updated october 2002
We seek to be self-sufficient within our present means and have lofty dreams for the future. Therefore we want to be realistic about our capabilities and be open to compromises. We want to find a middle ground between frivilous luxuries and bare necessities. Living in the jungle, it is surprising how easily we have become accustomed to what some might consider unbearable hardships, such as sleeping in a tent. But on the other hand we have found it hard to be satisfied without some of the comforts with which we grew up, such as paths and roads that don't get muddy when it rains. We want a simple life which is comfortable enough for us to maintain it and to which visitors and potential members can easily adapt.
We want to learn the necessary skills for achieving self-sufficiency such as how to grow and process cotton and other fibers into cloth, but in the world at present there is so much waste that in some areas such as clothing, other textile items, glass jars, etc. it is ecologically a better choice (and less time consuming) to re-use what already exists.
It is beautiful to live in a natural environment: a kitchen without plastic or even metal is less practical but certainly more aesthetically appealing; food that is harvested fresh is not only more nourishing but there are no crinkling plastic bags piling up in a tucked-away spot; a plastic pipe is useful, but a bamboo pipe is both beautiful and useful; a zinc roof does a good job at keeping a building dry, but a thatch roof does that as well as blend in beautifully with the jungle surrounding it.
Already we are able to support ourselves in the production of hot peppers, chaya and tropical pumpkins; in the collection of wild soap berries (used for laundry, dishes, our bodies and hair), cohune nuts and hearts, maya breadnuts, firewood, some medicinal herbs and all of our construction materials.
As carbohydrates are the largest area from which humans obtain food energy, achieving self-sufficiency in a carbohydrate-rich food will be a very significant step toward self-sufficiency. We currently have 84 banana plants growing, the first due to bear fruit in early 2003. Banana production from this many plants is expected to be about 9000 lbs per year. We also have small areas planted in other carbohydrate-rich foods such as cassava, sweet potato, coco, yam, air potato, and arrowroot. Corn (maize) is expected to be the most significant contributor to carbohydrates among the cereals. We have no areas suitable for much rice production.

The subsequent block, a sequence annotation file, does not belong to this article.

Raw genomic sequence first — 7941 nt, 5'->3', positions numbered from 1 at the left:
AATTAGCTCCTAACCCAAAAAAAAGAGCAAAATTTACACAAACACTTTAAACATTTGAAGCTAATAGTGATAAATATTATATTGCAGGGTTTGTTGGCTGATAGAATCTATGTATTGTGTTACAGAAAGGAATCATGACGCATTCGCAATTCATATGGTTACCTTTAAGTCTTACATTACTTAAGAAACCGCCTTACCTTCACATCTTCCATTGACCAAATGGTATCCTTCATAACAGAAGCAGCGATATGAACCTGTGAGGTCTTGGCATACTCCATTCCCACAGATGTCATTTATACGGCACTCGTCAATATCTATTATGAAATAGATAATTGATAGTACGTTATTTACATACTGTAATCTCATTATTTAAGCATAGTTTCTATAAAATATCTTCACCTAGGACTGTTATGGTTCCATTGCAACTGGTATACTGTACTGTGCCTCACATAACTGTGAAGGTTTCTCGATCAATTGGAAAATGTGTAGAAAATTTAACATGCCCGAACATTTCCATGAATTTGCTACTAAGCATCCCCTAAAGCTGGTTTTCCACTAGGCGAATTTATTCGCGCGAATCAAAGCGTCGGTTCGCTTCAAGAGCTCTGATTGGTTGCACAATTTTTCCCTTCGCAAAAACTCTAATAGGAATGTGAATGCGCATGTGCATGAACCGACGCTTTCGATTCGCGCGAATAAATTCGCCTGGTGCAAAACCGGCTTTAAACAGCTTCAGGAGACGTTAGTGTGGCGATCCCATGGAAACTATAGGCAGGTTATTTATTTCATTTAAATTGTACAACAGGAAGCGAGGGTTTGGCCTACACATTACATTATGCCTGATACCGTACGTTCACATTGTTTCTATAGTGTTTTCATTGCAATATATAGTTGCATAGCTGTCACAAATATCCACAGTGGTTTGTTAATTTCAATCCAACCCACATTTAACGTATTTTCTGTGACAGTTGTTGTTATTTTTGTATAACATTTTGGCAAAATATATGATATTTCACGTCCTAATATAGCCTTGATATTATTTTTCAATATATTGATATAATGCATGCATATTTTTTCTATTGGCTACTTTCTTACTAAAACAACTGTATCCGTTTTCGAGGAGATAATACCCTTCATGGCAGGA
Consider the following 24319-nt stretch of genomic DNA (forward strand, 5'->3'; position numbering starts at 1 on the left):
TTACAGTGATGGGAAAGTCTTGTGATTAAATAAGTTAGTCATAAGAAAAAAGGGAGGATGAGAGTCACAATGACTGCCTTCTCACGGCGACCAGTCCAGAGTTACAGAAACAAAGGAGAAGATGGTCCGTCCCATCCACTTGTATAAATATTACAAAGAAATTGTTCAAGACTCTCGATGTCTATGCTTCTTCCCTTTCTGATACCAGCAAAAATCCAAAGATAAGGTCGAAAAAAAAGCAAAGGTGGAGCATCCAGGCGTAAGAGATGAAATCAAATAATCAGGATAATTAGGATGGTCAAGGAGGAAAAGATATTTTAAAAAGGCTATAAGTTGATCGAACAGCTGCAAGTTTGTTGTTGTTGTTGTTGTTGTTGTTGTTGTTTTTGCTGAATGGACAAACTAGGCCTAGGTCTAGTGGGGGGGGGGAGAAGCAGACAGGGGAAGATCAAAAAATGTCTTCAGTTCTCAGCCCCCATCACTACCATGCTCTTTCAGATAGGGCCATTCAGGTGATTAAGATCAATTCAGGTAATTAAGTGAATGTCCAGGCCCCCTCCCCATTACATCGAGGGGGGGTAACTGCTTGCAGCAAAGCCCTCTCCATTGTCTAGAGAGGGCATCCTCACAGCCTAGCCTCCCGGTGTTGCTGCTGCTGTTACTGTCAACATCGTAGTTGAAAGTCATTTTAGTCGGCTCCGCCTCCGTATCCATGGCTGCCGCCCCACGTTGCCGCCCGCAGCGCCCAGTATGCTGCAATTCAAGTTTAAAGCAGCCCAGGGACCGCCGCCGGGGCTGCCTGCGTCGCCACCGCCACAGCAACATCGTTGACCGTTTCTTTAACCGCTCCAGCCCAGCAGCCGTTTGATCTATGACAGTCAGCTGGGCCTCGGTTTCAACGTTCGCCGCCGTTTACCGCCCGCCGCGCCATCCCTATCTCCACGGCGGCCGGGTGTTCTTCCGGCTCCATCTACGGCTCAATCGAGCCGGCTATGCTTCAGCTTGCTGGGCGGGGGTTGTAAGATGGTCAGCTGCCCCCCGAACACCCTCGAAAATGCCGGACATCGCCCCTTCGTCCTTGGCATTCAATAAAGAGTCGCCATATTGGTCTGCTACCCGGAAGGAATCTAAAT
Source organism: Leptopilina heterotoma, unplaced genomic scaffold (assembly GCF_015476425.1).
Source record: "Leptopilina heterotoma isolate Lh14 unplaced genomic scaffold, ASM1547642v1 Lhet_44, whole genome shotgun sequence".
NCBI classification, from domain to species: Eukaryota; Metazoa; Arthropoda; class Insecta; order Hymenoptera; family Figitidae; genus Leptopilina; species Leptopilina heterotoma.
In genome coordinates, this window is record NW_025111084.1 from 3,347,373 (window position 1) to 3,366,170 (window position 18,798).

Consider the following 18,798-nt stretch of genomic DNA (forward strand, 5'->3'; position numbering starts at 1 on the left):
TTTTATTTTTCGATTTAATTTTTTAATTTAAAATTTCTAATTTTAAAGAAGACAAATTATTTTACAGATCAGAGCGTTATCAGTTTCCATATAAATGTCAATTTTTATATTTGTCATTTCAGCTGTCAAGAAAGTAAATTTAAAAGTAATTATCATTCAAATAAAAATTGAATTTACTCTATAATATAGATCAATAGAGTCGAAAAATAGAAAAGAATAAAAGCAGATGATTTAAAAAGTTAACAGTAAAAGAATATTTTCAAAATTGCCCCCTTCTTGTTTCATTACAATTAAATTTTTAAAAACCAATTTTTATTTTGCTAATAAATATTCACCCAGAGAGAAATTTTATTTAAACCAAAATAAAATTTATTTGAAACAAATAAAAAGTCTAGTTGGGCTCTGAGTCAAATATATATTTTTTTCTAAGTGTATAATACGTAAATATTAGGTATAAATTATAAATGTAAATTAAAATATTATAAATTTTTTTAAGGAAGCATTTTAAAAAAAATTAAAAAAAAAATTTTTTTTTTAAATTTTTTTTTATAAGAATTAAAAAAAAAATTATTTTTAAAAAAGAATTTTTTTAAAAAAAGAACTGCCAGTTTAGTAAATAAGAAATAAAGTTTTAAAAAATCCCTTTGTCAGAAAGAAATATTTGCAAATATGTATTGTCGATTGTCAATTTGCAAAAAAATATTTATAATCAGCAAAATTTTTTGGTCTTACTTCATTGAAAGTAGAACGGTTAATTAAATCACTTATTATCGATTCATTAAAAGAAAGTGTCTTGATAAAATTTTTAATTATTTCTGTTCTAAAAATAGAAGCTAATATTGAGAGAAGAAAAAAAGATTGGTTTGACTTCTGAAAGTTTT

Grain amaranth has done well for us in trials and it, like corn, awaits the further pushing back of the jungle's edge as both of these plants are sun lovers and we currently do not have a very large area where plants can get enough hours of direct sunlight.
Protein and/or fat-rich foods are also under management at a garden. Perhaps 12 or so coconuts are underway and due to bear fruit in ~2006. We want to have about 30 coconut palms planted at a garden. Pigeon peas of 2 or 3 varieties are soon going to produce and we have a variety trial planned for 2003. If you are unfamiliar with the pigeon pea it is a short lived perennial producing a decent amount of high quality food on a small tree. 4 grafted avocados are well underway and several more seedling trees are showing healthy growth. One breadnut tree is doing well, and another, still overly shaded is hoping for some sun soon. Breadnuts have been perhaps the most important protein source for another family we know who have been living in the jungle in Belize for about 10 years. Breadnuts are delicious, their preparation encourages people to sit together and visit, they produce generously, they fall to the ground when ripe and the tree requires little care once established. We include various kinds of dry beans in our system but do not yet produce the volume needed to supply our present needs. We hope to plant sesame, a crop that does well for our neighbors, in Nov 2002.
As for our home-production of foods rich in vitamens and minerals, we have many fruits and edible greens planted. The greens are already producing well, giving us lots of diversity in those nutrients, but the fruits, of course won't start to appear for a few years.
"The spinning wheel is a symbol not of commercial war but of commercial peace. It bears not a message of ill-will towards the nations of the earth but good-will and self-help. It will not need the protection of a navy threatening a world's peace and exploiting its resourses, but it needs the religious detemination of millions to spin their yarn in their own homes as today they cook food in their own homes. I may desreve the curses of posterity for many mistakes of omission and commission, but I am confident of earning its blessings for suggesting a revival of the spinning wheel. I stake my all on it. For every revolution of the wheel spins peace, goodwill and love." -- Mohandas K. Gandhi